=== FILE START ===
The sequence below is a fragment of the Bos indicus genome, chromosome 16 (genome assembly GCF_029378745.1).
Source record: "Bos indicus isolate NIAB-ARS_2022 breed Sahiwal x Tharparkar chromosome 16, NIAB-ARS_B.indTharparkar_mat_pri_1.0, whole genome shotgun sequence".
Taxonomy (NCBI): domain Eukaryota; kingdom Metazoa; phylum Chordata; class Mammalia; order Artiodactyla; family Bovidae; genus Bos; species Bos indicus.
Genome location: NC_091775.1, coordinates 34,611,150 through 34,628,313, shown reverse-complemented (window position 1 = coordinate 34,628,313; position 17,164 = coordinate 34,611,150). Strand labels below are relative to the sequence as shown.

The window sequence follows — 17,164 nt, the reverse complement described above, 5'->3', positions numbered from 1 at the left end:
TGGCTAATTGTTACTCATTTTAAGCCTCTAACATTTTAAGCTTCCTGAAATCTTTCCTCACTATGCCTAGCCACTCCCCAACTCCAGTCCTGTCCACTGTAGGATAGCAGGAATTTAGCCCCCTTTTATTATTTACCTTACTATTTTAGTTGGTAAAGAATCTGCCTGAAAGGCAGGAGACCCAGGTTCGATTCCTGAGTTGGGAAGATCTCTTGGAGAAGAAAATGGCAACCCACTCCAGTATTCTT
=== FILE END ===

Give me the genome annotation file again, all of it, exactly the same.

The sequence below is a fragment of the Bos indicus genome, chromosome 16 (genome assembly GCF_029378745.1).
Source record: "Bos indicus isolate NIAB-ARS_2022 breed Sahiwal x Tharparkar chromosome 16, NIAB-ARS_B.indTharparkar_mat_pri_1.0, whole genome shotgun sequence".
Taxonomy (NCBI): domain Eukaryota; kingdom Metazoa; phylum Chordata; class Mammalia; order Artiodactyla; family Bovidae; genus Bos; species Bos indicus.
Genome location: NC_091775.1, coordinates 34,611,150 through 34,628,313, shown reverse-complemented (window position 1 = coordinate 34,628,313; position 17,164 = coordinate 34,611,150). Strand labels below are relative to the sequence as shown.

The window sequence follows — 17,164 nt, the reverse complement described above, 5'->3', positions numbered from 1 at the left end:
TGGCTAATTGTTACTCATTTTAAGCCTCTAACATTTTAAGCTTCCTGAAATCTTTCCTCACTATGCCTAGCCACTCCCCAACTCCAGTCCTGTCCACTGTAGGATAGCAGGAATTTAGCCCCCTTTTATTATTTACCTTACTATTTTAGTTGGTAAAGAATCTGCCTGAAAGGCAGGAGACCCAGGTTCGATTCCTGAGTTGGGAAGATCTCTTGGAGAAGAAAATGGCAACCCACTCCAGTATTCTT